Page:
Her mother said nothing. She said nothing about the kid on the floor and said nothing about the kid destroying my office.  When I mentioned to the little girl that she might want to step down from the bookshelf so she didn't fall and hurt herself, she hissed at me like a cornered cat with a feral look in her eyes.  Meanwhile the boy on the floor kept groaning over and over again, "I wanna go."

Evil, I tell you.  I felt it.  I couldn't put my finger on it.  But it was there, man. 

Still... as a rule, we pretty much know beyond a shadow of a doubt what is good and what is evil.  The Why of it is the mystery.

I think the reason why we can determine the difference between what is evil and what is good has to do with light.  More specifically, I think it has to do with the light that we see explained by Jesus in John chapter 3 during his conversation with a man named Nicodemus.

Nicodemus was a Pharisee and a member of the most powerful Jewish religious council in Jerusalem.  He was a fine religious person who believed that the best way to bring about the kingdom of God was to keep all of the laws of Moses and a few others.  He was part of a group that desperately desired to see the coming of the Messiah.  While Nicodemus was not quite ready to buy into the idea that Jesus might be the Messiah, he knew (as well as many other Pharisees and religious leaders) that none of the things that Jesus was doing could be done unless Jesus was, as he described him, "a teacher come from God."  He came to see Jesus by night so as not to embarrass himself or to let any of his peers know that he was giving credence to Jesus and his claims. Jesus tells him some amazing stuff.  He explains the plan for God's saving the world.  He tells him what he needs to do to be part of that plan.  And then he tells him:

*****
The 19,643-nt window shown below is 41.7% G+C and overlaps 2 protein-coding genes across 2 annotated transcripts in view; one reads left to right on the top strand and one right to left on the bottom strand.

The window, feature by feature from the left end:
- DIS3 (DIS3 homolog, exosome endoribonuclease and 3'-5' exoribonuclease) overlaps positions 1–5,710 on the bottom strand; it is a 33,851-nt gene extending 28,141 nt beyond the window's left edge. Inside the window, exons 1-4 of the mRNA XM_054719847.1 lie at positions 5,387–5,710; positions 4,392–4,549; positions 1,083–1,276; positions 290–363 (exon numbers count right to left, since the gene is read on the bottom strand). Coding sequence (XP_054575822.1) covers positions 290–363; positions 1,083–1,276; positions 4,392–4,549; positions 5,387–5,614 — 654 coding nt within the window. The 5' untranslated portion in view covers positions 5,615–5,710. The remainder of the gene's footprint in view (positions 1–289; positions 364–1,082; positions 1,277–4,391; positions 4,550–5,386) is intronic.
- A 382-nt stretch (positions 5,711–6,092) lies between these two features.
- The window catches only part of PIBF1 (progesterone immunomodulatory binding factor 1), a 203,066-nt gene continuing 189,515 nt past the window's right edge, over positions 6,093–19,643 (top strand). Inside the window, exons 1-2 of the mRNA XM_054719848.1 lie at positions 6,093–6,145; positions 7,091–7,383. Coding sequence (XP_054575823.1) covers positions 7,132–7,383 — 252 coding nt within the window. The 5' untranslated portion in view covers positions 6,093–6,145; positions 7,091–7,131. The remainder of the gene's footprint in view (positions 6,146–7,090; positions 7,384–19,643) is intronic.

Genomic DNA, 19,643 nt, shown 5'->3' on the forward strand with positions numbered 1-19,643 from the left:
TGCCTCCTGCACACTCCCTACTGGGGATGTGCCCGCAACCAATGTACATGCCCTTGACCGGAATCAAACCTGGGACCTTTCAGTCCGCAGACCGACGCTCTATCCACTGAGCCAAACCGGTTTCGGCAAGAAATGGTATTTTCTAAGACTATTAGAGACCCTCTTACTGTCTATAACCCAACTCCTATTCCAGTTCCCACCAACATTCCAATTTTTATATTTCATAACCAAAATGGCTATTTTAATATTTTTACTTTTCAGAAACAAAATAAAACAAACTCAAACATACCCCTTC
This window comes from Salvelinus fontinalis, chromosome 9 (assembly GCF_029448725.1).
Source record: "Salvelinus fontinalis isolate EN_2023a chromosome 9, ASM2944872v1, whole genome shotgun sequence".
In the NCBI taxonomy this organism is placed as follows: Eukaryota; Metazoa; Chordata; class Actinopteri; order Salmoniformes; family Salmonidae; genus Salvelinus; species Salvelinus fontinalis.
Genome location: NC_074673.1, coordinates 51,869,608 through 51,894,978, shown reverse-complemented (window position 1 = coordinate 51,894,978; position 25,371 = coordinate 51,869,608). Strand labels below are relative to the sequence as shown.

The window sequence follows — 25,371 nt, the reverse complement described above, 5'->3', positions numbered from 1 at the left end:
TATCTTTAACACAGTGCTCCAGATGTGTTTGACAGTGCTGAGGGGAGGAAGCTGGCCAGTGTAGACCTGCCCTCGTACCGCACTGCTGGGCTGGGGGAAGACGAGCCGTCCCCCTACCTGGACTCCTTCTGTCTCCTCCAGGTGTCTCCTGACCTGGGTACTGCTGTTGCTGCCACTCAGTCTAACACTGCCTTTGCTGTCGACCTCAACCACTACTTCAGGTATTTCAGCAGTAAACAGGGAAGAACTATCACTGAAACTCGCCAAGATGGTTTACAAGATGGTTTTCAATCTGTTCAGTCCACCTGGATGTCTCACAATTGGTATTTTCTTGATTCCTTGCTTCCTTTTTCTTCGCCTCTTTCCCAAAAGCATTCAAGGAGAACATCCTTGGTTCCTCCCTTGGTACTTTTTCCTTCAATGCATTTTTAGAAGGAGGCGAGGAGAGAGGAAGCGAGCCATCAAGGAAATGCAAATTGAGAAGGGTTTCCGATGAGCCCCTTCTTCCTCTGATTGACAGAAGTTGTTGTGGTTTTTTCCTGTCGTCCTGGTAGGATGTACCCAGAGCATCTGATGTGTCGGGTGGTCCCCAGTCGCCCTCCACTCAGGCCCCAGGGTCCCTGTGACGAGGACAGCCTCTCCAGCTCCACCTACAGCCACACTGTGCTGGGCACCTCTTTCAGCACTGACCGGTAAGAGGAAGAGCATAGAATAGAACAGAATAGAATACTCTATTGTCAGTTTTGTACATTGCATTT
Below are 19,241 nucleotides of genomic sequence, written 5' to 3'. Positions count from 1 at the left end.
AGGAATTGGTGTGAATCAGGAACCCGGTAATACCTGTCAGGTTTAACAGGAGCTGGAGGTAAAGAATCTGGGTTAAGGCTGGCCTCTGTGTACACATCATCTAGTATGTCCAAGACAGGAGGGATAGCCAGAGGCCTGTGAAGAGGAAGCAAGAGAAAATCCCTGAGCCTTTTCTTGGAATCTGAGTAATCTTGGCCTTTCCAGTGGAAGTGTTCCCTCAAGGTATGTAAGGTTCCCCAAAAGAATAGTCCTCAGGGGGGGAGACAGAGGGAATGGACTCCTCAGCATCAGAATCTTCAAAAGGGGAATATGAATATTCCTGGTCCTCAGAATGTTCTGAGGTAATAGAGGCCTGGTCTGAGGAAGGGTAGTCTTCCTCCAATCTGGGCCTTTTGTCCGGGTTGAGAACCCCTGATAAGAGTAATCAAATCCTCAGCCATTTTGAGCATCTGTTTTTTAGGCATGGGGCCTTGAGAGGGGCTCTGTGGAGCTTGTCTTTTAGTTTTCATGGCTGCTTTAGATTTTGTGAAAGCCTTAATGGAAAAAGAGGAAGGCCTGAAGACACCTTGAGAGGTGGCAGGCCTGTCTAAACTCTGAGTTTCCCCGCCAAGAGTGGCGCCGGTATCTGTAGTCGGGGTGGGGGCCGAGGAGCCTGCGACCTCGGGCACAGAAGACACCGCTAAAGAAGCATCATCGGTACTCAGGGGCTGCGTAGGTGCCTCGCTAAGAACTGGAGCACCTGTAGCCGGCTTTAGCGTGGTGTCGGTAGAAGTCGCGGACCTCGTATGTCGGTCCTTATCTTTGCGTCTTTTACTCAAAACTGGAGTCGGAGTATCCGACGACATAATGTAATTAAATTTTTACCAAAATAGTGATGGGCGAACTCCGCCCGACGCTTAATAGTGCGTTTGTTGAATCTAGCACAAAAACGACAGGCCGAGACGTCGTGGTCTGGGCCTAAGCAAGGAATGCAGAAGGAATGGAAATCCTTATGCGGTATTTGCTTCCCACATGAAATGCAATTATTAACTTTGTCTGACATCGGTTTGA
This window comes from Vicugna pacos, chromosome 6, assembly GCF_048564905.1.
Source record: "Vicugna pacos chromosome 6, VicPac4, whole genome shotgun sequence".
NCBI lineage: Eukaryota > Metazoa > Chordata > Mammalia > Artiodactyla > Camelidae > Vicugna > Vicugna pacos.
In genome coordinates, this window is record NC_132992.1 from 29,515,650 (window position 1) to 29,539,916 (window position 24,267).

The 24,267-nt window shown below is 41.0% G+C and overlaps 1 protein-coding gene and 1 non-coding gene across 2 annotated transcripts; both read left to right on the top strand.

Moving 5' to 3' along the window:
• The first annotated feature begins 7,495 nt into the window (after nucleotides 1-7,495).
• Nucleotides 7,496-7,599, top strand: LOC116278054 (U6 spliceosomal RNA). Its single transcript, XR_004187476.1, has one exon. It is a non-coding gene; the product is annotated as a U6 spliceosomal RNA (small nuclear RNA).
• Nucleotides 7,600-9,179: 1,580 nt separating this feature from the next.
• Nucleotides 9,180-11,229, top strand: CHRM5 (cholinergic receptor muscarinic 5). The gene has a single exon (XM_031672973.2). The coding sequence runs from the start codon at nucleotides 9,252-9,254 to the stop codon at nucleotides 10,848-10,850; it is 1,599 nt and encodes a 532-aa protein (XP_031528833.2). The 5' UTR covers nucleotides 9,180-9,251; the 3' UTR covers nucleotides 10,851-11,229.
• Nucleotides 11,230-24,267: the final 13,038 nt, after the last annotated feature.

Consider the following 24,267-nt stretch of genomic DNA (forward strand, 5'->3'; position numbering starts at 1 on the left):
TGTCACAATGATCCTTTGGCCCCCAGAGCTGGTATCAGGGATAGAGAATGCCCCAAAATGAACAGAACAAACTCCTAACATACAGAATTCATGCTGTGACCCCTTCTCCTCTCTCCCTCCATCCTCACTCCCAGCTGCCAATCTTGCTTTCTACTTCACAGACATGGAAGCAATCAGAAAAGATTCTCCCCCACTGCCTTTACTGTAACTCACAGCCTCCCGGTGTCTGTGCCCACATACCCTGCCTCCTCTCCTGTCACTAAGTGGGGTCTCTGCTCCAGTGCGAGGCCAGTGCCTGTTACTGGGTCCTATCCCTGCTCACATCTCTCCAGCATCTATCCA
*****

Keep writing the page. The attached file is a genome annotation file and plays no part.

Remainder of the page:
This is the verdict: Light has come into the world, but men loved darkness instead of light because their deeds were evil. Everyone who does evil hates the light, and will not come into the light for fear that his deeds will be exposed. But whoever lives by the truth comes into the light, so that it may be seen plainly that what he has done has been done through God."
I started thinking about what Jesus says here and even further about how light functions.  I'm not a scientist, but I feel like light does three basic things:  light reveals, light contrasts and light guides. 

First, light reveals... 
I love spending the night in hotel rooms.  They have these sick curtains that are like 6 layers deep.  When you pull those bad boys together and put a towel under the door that leads into the hallway, you can sleep for a year in that pitch blackness.  But God help you if you have to get up in the middle of the night to go to the bathroom. If you aren't careful, you might end up relieving yourself in the closet.  So in those moments I have to make a choice... either drench my dress shoes or turn on the light and possibly wake my wife up...  Hmmm